Rudyard Kipling

(30 December 1865 – 18 January 1936 / Bombay)

Rudyard Kipling Poems

41. Arithmetic On The Frontier 12/31/2002
42. Army Headquarters 12/31/2002
43. Arterial 12/31/2002
44. As The Bell Clinks 12/31/2002
45. At His Execution 12/31/2002
46. Azrael's Count 12/31/2002
47. Back To The Army Again 1/3/2003
48. Ballad Of Fisher's Boarding-House 1/3/2003
49. Banquet Night 12/31/2002
50. Barrack-Room Ballads 12/31/2002
51. Beast And Man In India 1/3/2003
52. Before A Midnight Breaks In Storm 1/3/2003
53. Belts 12/31/2002
54. Bill 'Awkins 12/31/2002
55. Birds Of Prey March 12/31/2002
56. Blue Roses 1/3/2003
57. Bobs 1/3/2003
58. Boots 12/31/2002
59. Bridge-Guard In The Karroo 1/3/2003
60. Brookland Road 1/3/2003
61. Brown Bess 1/3/2003
62. Buddha At Kamakura 12/31/2002
63. Butterflies 1/3/2003
64. By The Hoof Of The Wild Goat 1/3/2003
65. By Word Of Mouth 1/3/2003
66. Cain And Abel 1/3/2003
67. Carmen Circulare 1/3/2003
68. Cells 12/31/2002
69. Certain Maxims Of Hafiz 1/3/2003
70. Chant-Pagan 1/3/2003
71. Cholera Camp 12/31/2002
72. Christmas In India 1/3/2003
73. Cities And Thrones And Powers 1/3/2003
74. Cleared 12/31/2002
75. Cold Iron 1/3/2003
76. Columns 1/3/2003
77. Common Form 3/29/2010
78. Contradictions 1/3/2003
79. Covenant 1/3/2003
80. Cruisers 1/3/2003
Best Poem of Rudyard Kipling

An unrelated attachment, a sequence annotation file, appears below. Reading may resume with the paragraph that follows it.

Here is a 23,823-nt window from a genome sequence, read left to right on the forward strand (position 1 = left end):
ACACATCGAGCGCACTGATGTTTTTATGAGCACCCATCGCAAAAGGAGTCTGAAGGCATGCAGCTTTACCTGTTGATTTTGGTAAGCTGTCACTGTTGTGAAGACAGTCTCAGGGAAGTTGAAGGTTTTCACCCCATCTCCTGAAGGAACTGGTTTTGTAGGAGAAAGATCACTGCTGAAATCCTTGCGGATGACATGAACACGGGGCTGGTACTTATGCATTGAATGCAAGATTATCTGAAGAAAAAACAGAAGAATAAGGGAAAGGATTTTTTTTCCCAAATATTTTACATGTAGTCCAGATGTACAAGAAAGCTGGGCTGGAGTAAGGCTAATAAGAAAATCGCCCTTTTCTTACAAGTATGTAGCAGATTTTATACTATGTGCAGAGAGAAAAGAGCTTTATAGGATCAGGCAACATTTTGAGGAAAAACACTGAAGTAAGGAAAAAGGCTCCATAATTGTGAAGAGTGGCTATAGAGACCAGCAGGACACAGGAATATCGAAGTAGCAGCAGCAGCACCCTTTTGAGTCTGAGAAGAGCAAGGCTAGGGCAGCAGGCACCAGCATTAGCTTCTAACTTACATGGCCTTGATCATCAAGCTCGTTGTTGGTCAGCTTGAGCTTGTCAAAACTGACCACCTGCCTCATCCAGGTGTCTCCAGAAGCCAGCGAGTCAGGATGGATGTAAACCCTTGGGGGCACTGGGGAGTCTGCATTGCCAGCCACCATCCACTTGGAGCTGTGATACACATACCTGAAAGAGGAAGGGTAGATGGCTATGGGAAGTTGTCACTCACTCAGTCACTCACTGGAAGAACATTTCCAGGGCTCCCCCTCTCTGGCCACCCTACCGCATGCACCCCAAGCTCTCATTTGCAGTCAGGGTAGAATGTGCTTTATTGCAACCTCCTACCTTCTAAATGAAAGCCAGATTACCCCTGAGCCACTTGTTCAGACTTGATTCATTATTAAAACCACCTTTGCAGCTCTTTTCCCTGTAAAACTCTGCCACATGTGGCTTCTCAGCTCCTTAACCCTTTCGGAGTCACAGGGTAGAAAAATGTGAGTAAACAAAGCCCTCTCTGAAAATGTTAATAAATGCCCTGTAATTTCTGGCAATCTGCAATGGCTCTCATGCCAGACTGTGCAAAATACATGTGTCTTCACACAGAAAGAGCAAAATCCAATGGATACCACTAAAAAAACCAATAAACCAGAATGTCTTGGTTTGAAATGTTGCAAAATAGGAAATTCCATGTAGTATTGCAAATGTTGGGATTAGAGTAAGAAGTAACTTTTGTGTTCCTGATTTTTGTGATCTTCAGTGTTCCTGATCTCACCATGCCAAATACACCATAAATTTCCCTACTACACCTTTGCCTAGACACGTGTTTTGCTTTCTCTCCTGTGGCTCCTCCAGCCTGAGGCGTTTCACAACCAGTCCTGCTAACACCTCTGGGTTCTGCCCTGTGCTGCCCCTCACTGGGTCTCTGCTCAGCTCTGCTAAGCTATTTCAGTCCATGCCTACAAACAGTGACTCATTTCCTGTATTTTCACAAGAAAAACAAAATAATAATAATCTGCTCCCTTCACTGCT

If

If you can keep your head when all about you
Are losing theirs and blaming it on you;
If you can trust yourself when all men doubt you,
But make allowance for their doubting too:
If you can wait and not be tired by waiting,
Or, being lied about, don't deal in lies,
Or being hated don't give way to hating,
And yet don't look too good, nor talk too wise;

If you can dream---and not make dreams your master;
If you can think---and not make thoughts your aim,
If you can meet with Triumph and Disaster
And treat those two impostors just the ...

Read the full of If

Quiquern

The People of the Eastern Ice, they are melting like the snow--
They beg for coffee and sugar; they go where the white men go.
The People of the Western Ice, they learn to steal and fight;
They sell their furs to the trading-post; they sell their souls to
the white.
The People of the Southern Ice, they trade with the whaler's
crew;
Their women have many ribbons, but their tents are torn and few.
But the People of the Elder Ice, beyond the white man's ken--

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